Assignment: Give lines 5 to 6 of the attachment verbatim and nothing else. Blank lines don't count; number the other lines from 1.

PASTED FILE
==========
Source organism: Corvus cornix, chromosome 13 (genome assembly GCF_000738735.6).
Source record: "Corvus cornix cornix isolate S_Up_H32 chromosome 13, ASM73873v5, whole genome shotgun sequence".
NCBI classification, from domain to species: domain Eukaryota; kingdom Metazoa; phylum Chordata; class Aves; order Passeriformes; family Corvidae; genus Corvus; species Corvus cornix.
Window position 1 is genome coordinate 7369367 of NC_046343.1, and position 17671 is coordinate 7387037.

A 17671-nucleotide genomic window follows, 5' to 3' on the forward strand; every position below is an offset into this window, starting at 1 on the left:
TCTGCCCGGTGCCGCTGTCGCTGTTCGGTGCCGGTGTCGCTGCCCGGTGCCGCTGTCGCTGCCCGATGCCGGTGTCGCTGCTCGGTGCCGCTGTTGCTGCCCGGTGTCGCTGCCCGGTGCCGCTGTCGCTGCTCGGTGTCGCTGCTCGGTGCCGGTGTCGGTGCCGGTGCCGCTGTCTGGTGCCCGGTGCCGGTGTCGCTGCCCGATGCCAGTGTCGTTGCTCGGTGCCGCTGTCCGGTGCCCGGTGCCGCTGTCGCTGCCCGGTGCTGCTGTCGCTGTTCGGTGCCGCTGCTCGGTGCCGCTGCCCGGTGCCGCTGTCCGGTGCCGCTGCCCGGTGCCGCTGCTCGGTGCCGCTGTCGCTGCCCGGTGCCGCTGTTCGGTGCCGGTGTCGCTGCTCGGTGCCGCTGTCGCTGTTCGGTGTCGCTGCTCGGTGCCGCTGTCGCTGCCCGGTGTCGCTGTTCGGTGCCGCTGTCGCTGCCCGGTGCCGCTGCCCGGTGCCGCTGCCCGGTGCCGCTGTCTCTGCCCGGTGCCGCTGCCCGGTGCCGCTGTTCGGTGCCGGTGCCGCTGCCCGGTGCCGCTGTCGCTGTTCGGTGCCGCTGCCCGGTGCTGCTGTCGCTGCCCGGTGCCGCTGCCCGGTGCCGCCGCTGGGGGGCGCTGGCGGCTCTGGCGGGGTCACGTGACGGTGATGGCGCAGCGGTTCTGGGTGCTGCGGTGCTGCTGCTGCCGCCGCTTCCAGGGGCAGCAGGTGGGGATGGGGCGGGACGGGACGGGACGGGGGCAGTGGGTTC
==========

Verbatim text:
A 17671-nucleotide genomic window follows, 5' to 3' on the forward strand; every position below is an offset into this window, starting at 1 on the left:
TCTGCCCGGTGCCGCTGTCGCTGTTCGGTGCCGGTGTCGCTGCCCGGTGCCGCTGTCGCTGCCCGATGCCGGTGTCGCTGCTCGGTGCCGCTGTTGCTGCCCGGTGTCGCTGCCCGGTGCCGCTGTCGCTGCTCGGTGTCGCTGCTCGGTGCCGGTGTCGGTGCCGGTGCCGCTGTCTGGTGCCCGGTGCCGGTGTCGCTGCCCGATGCCAGTGTCGTTGCTCGGTGCCGCTGTCCGGTGCCCGGTGCCGCTGTCGCTGCCCGGTGCTGCTGTCGCTGTTCGGTGCCGCTGCTCGGTGCCGCTGCCCGGTGCCGCTGTCCGGTGCCGCTGCCCGGTGCCGCTGCTCGGTGCCGCTGTCGCTGCCCGGTGCCGCTGTTCGGTGCCGGTGTCGCTGCTCGGTGCCGCTGTCGCTGTTCGGTGTCGCTGCTCGGTGCCGCTGTCGCTGCCCGGTGTCGCTGTTCGGTGCCGCTGTCGCTGCCCGGTGCCGCTGCCCGGTGCCGCTGCCCGGTGCCGCTGTCTCTGCCCGGTGCCGCTGCCCGGTGCCGCTGTTCGGTGCCGGTGCCGCTGCCCGGTGCCGCTGTCGCTGTTCGGTGCCGCTGCCCGGTGCTGCTGTCGCTGCCCGGTGCCGCTGCCCGGTGCCGCCGCTGGGGGGCGCTGGCGGCTCTGGCGGGGTCACGTGACGGTGATGGCGCAGCGGTTCTGGGTGCTGCGGTGCTGCTGCTGCCGCCGCTTCCAGGGGCAGCAGGTGGGGATGGGGCGGGACGGGACGGGACGGGGGCAGTGGGTTC